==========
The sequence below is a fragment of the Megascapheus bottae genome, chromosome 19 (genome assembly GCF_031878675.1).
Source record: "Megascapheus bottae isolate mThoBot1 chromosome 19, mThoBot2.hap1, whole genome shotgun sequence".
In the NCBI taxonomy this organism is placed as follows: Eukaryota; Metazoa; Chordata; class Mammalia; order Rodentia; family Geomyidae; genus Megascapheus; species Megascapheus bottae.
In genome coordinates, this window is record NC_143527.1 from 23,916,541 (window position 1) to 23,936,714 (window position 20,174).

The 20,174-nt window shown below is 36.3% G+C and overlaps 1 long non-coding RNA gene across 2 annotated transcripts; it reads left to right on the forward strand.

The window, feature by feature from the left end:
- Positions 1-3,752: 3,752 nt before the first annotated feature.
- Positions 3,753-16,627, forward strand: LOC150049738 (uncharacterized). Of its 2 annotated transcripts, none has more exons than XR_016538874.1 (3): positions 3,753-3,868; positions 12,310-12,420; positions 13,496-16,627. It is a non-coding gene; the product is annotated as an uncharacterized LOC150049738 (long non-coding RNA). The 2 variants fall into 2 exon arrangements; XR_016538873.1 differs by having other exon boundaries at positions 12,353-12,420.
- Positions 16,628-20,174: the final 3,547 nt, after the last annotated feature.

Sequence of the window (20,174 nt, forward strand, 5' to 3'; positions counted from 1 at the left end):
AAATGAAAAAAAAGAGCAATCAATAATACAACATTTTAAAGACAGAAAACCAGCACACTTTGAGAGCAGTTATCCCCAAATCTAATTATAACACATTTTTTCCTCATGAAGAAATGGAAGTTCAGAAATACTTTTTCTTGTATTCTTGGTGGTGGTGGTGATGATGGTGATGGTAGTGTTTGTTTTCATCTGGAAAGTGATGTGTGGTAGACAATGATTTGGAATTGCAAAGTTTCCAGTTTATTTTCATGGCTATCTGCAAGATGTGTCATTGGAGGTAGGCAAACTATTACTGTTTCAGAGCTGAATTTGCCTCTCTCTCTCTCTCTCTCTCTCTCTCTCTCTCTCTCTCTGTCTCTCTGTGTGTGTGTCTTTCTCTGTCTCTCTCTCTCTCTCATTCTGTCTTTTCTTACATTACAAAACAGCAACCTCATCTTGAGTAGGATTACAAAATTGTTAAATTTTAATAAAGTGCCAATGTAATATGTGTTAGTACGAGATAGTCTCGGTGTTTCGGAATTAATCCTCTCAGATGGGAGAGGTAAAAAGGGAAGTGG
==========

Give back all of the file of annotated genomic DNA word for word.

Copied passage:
The sequence below is a fragment of the Megascapheus bottae genome, chromosome 19 (genome assembly GCF_031878675.1).
Source record: "Megascapheus bottae isolate mThoBot1 chromosome 19, mThoBot2.hap1, whole genome shotgun sequence".
In the NCBI taxonomy this organism is placed as follows: Eukaryota; Metazoa; Chordata; class Mammalia; order Rodentia; family Geomyidae; genus Megascapheus; species Megascapheus bottae.
In genome coordinates, this window is record NC_143527.1 from 23,916,541 (window position 1) to 23,936,714 (window position 20,174).

The 20,174-nt window shown below is 36.3% G+C and overlaps 1 long non-coding RNA gene across 2 annotated transcripts; it reads left to right on the forward strand.

The window, feature by feature from the left end:
- Positions 1-3,752: 3,752 nt before the first annotated feature.
- Positions 3,753-16,627, forward strand: LOC150049738 (uncharacterized). Of its 2 annotated transcripts, none has more exons than XR_016538874.1 (3): positions 3,753-3,868; positions 12,310-12,420; positions 13,496-16,627. It is a non-coding gene; the product is annotated as an uncharacterized LOC150049738 (long non-coding RNA). The 2 variants fall into 2 exon arrangements; XR_016538873.1 differs by having other exon boundaries at positions 12,353-12,420.
- Positions 16,628-20,174: the final 3,547 nt, after the last annotated feature.

Sequence of the window (20,174 nt, forward strand, 5' to 3'; positions counted from 1 at the left end):
AAATGAAAAAAAAGAGCAATCAATAATACAACATTTTAAAGACAGAAAACCAGCACACTTTGAGAGCAGTTATCCCCAAATCTAATTATAACACATTTTTTCCTCATGAAGAAATGGAAGTTCAGAAATACTTTTTCTTGTATTCTTGGTGGTGGTGGTGATGATGGTGATGGTAGTGTTTGTTTTCATCTGGAAAGTGATGTGTGGTAGACAATGATTTGGAATTGCAAAGTTTCCAGTTTATTTTCATGGCTATCTGCAAGATGTGTCATTGGAGGTAGGCAAACTATTACTGTTTCAGAGCTGAATTTGCCTCTCTCTCTCTCTCTCTCTCTCTCTCTCTCTCTCTCTCTGTCTCTCTGTGTGTGTGTCTTTCTCTGTCTCTCTCTCTCTCTCATTCTGTCTTTTCTTACATTACAAAACAGCAACCTCATCTTGAGTAGGATTACAAAATTGTTAAATTTTAATAAAGTGCCAATGTAATATGTGTTAGTACGAGATAGTCTCGGTGTTTCGGAATTAATCCTCTCAGATGGGAGAGGTAAAAAGGGAAGTGG